Container Orchestration: Using Marathon to manage containers with DC/OS
The course is part of this learning path
Container orchestration is a popular topic at the moment because containers can help to solve problems faced by development and operations teams. However, running containers in production at scale is a non-trivial task. Even with the introduction of orchestration tools, container management isn’t without challenges. Container orchestration is a newer concept for most companies, which means the learning curve is going to be steep. And while the learning curve may be steep, the effort should pay off in the form of standardized deployments, application isolation, and more.
This course is designed to make the learning curve a bit less steep. You'll learn how to use Marathon, a popular orchestration tool, to manage containers with DC/OS.
- You should be able to deploy Mesos and Docker containers
- You should understand how to use constraints
- You should understand how to use health checks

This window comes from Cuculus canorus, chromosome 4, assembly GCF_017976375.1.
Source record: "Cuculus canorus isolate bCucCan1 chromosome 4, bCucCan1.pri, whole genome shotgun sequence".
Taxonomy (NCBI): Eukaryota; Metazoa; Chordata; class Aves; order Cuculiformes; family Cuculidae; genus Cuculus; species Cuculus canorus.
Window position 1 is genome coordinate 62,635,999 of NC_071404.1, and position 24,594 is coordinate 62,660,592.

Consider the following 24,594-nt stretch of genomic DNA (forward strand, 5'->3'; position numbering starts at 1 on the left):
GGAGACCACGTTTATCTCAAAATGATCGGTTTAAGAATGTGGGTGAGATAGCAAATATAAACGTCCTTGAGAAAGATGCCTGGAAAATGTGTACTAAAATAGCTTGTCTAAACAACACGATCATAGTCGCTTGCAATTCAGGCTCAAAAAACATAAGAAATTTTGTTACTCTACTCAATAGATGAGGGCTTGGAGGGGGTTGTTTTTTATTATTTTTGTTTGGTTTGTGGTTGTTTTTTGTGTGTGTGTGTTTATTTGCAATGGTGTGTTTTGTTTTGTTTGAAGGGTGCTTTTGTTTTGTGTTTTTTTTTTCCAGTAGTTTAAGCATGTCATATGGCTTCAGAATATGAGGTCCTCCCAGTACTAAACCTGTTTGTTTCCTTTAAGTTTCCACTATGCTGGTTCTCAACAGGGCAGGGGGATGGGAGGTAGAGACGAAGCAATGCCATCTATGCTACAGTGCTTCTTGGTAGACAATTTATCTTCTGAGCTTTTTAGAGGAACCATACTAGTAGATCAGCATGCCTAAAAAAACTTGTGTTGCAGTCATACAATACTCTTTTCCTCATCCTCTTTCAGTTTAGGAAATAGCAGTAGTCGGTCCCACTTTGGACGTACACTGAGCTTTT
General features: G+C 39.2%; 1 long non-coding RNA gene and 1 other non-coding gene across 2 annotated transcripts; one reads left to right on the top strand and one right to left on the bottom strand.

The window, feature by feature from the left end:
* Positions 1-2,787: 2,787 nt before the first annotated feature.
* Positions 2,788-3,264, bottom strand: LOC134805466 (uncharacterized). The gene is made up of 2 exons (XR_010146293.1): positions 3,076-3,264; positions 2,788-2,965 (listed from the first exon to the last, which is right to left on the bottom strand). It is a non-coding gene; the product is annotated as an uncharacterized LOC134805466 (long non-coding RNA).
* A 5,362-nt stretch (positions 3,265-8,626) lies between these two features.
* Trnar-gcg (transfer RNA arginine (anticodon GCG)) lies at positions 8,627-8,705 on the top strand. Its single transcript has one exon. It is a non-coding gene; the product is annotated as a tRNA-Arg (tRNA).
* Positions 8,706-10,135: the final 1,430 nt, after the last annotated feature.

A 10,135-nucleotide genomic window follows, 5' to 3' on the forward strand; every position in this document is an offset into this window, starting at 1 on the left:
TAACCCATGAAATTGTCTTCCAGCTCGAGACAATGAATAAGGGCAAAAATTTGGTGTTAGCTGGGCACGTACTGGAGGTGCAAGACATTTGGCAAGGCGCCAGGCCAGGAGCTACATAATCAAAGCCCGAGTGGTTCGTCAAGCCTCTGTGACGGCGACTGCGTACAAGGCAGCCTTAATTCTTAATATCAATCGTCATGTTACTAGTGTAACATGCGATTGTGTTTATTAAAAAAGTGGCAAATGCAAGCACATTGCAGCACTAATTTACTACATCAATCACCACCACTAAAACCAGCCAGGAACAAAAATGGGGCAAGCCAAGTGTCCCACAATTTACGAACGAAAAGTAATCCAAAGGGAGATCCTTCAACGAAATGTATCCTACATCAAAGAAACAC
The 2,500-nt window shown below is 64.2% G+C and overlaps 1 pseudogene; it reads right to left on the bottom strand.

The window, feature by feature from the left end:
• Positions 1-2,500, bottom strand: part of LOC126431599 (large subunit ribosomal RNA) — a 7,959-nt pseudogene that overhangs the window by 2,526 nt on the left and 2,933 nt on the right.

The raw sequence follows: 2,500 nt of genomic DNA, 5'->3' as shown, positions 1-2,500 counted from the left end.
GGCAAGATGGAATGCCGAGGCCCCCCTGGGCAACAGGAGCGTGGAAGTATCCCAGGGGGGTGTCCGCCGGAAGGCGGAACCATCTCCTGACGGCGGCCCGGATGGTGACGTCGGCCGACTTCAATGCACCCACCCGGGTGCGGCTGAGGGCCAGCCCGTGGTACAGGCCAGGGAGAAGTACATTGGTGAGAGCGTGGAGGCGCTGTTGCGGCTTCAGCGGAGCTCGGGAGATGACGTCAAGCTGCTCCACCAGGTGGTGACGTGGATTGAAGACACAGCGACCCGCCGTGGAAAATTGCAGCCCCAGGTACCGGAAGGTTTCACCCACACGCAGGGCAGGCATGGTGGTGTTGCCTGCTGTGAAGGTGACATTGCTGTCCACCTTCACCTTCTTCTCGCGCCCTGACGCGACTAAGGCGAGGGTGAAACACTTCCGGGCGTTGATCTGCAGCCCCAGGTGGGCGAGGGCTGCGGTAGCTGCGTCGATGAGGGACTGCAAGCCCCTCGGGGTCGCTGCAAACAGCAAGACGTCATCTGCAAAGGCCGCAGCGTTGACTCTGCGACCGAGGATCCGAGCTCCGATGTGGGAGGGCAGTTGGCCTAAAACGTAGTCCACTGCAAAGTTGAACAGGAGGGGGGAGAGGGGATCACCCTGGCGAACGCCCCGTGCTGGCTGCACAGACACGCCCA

- You should be familiar with App groups and Pods
- You should be able to perform a rolling upgrade
- You should understand service discovery and load balancing
- DevOps Engineers
- Site Reliability Engineers
To get the most from this course, you should already be familiar with DC/OS and containers and be comfortable with using the command line and with editing JSON.
|Lecture||What you'll learn|
|Intro||What to expect from this course|
|Overview||A review of container orchestration|
|Mesos Containers||How to deploy Mesos containers|
|Docker Containers||How to deploy Docker containers|
|Constraints||How to constrain containers to certain agents|
|Health Checks||How to ensure services are healthy|
|App Groups||How to form app groups|
|Pods||How to share networking and storage|
|Rolling Upgrades||How to preform a rolling upgrade|
|Persistence||How to use persistent storage|
|Service Discovery||How to use service discovery|
|Load Balancing||How to distribute traffic|
|Scenario||Tie everything together|
|Summary||How to keep learning|